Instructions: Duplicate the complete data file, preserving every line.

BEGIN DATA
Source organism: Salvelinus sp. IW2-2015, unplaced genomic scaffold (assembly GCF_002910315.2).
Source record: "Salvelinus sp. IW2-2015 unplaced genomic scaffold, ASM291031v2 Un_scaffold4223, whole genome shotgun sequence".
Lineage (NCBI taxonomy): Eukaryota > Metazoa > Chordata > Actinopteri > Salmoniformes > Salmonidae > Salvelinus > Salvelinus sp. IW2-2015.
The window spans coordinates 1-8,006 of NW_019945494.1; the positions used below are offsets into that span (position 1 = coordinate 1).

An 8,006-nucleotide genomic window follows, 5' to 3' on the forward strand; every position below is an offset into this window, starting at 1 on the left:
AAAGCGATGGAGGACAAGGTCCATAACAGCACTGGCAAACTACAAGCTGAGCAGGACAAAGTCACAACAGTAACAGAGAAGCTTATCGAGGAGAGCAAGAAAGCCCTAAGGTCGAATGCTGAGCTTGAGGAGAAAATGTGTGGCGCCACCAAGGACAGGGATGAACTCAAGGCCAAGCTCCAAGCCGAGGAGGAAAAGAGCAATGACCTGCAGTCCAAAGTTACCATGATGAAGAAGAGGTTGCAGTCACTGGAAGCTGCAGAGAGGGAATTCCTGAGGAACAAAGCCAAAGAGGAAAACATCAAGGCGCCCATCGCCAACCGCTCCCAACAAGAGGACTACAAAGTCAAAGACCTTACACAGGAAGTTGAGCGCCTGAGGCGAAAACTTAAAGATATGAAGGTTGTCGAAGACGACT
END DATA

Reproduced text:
Source organism: Salvelinus sp. IW2-2015, unplaced genomic scaffold (assembly GCF_002910315.2).
Source record: "Salvelinus sp. IW2-2015 unplaced genomic scaffold, ASM291031v2 Un_scaffold4223, whole genome shotgun sequence".
Lineage (NCBI taxonomy): Eukaryota > Metazoa > Chordata > Actinopteri > Salmoniformes > Salmonidae > Salvelinus > Salvelinus sp. IW2-2015.
The window spans coordinates 1-8,006 of NW_019945494.1; the positions used below are offsets into that span (position 1 = coordinate 1).

An 8,006-nucleotide genomic window follows, 5' to 3' on the forward strand; every position below is an offset into this window, starting at 1 on the left:
AAAGCGATGGAGGACAAGGTCCATAACAGCACTGGCAAACTACAAGCTGAGCAGGACAAAGTCACAACAGTAACAGAGAAGCTTATCGAGGAGAGCAAGAAAGCCCTAAGGTCGAATGCTGAGCTTGAGGAGAAAATGTGTGGCGCCACCAAGGACAGGGATGAACTCAAGGCCAAGCTCCAAGCCGAGGAGGAAAAGAGCAATGACCTGCAGTCCAAAGTTACCATGATGAAGAAGAGGTTGCAGTCACTGGAAGCTGCAGAGAGGGAATTCCTGAGGAACAAAGCCAAAGAGGAAAACATCAAGGCGCCCATCGCCAACCGCTCCCAACAAGAGGACTACAAAGTCAAAGACCTTACACAGGAAGTTGAGCGCCTGAGGCGAAAACTTAAAGATATGAAGGTTGTCGAAGACGACT